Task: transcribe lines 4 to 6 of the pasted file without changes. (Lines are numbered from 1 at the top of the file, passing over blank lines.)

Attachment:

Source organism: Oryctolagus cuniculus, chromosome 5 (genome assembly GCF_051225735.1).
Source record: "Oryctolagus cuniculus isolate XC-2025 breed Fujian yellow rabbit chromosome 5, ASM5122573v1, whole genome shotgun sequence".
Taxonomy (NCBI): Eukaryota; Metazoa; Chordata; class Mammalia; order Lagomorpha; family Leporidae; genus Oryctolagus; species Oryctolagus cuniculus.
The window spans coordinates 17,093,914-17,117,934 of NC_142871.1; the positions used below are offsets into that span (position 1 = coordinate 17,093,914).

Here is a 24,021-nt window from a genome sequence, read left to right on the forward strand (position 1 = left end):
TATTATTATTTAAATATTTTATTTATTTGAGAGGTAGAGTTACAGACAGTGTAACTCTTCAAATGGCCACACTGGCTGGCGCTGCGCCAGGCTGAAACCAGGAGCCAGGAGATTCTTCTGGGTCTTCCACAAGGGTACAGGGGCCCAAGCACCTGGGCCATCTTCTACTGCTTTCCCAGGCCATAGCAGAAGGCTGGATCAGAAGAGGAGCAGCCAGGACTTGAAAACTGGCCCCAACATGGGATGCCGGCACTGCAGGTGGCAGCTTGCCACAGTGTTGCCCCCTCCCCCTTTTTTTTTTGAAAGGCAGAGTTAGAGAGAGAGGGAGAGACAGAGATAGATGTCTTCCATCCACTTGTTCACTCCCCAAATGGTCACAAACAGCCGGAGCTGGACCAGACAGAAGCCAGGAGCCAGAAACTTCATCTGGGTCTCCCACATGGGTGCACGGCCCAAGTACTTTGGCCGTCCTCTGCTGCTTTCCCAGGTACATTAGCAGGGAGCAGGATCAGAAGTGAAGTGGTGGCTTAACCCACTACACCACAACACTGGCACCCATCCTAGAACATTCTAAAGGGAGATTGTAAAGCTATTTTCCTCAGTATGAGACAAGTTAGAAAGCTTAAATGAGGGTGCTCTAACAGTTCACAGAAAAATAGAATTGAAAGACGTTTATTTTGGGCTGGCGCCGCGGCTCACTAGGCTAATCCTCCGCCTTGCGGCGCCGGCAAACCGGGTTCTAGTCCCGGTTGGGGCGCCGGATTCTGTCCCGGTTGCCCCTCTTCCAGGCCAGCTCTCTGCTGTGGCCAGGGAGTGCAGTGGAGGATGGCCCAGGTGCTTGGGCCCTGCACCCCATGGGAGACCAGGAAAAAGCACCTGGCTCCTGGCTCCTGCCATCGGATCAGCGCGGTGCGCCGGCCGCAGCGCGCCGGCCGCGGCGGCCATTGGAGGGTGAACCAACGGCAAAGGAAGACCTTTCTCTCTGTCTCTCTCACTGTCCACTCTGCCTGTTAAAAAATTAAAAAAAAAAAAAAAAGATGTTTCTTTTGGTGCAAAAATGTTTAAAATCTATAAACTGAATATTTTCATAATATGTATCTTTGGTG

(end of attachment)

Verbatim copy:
The window spans coordinates 17,093,914-17,117,934 of NC_142871.1; the positions used below are offsets into that span (position 1 = coordinate 17,093,914).

Here is a 24,021-nt window from a genome sequence, read left to right on the forward strand (position 1 = left end):
TATTATTATTTAAATATTTTATTTATTTGAGAGGTAGAGTTACAGACAGTGTAACTCTTCAAATGGCCACACTGGCTGGCGCTGCGCCAGGCTGAAACCAGGAGCCAGGAGATTCTTCTGGGTCTTCCACAAGGGTACAGGGGCCCAAGCACCTGGGCCATCTTCTACTGCTTTCCCAGGCCATAGCAGAAGGCTGGATCAGAAGAGGAGCAGCCAGGACTTGAAAACTGGCCCCAACATGGGATGCCGGCACTGCAGGTGGCAGCTTGCCACAGTGTTGCCCCCTCCCCCTTTTTTTTTTGAAAGGCAGAGTTAGAGAGAGAGGGAGAGACAGAGATAGATGTCTTCCATCCACTTGTTCACTCCCCAAATGGTCACAAACAGCCGGAGCTGGACCAGACAGAAGCCAGGAGCCAGAAACTTCATCTGGGTCTCCCACATGGGTGCACGGCCCAAGTACTTTGGCCGTCCTCTGCTGCTTTCCCAGGTACATTAGCAGGGAGCAGGATCAGAAGTGAAGTGGTGGCTTAACCCACTACACCACAACACTGGCACCCATCCTAGAACATTCTAAAGGGAGATTGTAAAGCTATTTTCCTCAGTATGAGACAAGTTAGAAAGCTTAAATGAGGGTGCTCTAACAGTTCACAGAAAAATAGAATTGAAAGACGTTTATTTTGGGCTGGCGCCGCGGCTCACTAGGCTAATCCTCCGCCTTGCGGCGCCGGCAAACCGGGTTCTAGTCCCGGTTGGGGCGCCGGATTCTGTCCCGGTTGCCCCTCTTCCAGGCCAGCTCTCTGCTGTGGCCAGGGAGTGCAGTGGAGGATGGCCCAGGTGCTTGGGCCCTGCACCCCATGGGAGACCAGGAAAAAGCACCTGGCTCCTGGCTCCTGCCATCGGATCAGCGCGGTGCGCCGGCCGCAGCGCGCCGGCCGCGGCGGCCATTGGAGGGTGAACCAACGGCAAAGGAAGACCTTTCTCTCTGTCTCTCTCACTGTCCACTCTGCCTGTTAAAAAATTAAAAAAAAAAAAAAAAGATGTTTCTTTTGGTGCAAAAATGTTTAAAATCTATAAACTGAATATTTTCATAATATGTATCTTTGGTG